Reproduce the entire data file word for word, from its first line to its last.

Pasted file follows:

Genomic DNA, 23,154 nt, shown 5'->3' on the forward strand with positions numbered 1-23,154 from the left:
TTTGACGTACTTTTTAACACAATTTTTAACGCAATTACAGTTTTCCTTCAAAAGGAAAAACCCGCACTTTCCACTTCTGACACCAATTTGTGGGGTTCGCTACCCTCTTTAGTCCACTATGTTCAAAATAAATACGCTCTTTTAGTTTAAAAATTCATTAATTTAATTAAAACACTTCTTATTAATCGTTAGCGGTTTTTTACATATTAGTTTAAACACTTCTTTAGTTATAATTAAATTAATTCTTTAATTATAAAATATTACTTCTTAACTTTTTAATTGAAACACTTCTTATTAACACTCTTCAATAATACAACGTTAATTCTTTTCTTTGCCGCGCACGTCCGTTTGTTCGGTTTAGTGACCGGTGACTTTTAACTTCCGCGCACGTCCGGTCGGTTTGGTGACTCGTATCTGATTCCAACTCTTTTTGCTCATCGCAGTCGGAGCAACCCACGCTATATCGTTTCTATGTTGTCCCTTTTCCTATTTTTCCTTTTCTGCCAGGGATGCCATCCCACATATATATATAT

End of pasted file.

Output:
Genomic DNA, 23,154 nt, shown 5'->3' on the forward strand with positions numbered 1-23,154 from the left:
TTTGACGTACTTTTTAACACAATTTTTAACGCAATTACAGTTTTCCTTCAAAAGGAAAAACCCGCACTTTCCACTTCTGACACCAATTTGTGGGGTTCGCTACCCTCTTTAGTCCACTATGTTCAAAATAAATACGCTCTTTTAGTTTAAAAATTCATTAATTTAATTAAAACACTTCTTATTAATCGTTAGCGGTTTTTTACATATTAGTTTAAACACTTCTTTAGTTATAATTAAATTAATTCTTTAATTATAAAATATTACTTCTTAACTTTTTAATTGAAACACTTCTTATTAACACTCTTCAATAATACAACGTTAATTCTTTTCTTTGCCGCGCACGTCCGTTTGTTCGGTTTAGTGACCGGTGACTTTTAACTTCCGCGCACGTCCGGTCGGTTTGGTGACTCGTATCTGATTCCAACTCTTTTTGCTCATCGCAGTCGGAGCAACCCACGCTATATCGTTTCTATGTTGTCCCTTTTCCTATTTTTCCTTTTCTGCCAGGGATGCCATCCCACATATATATATAT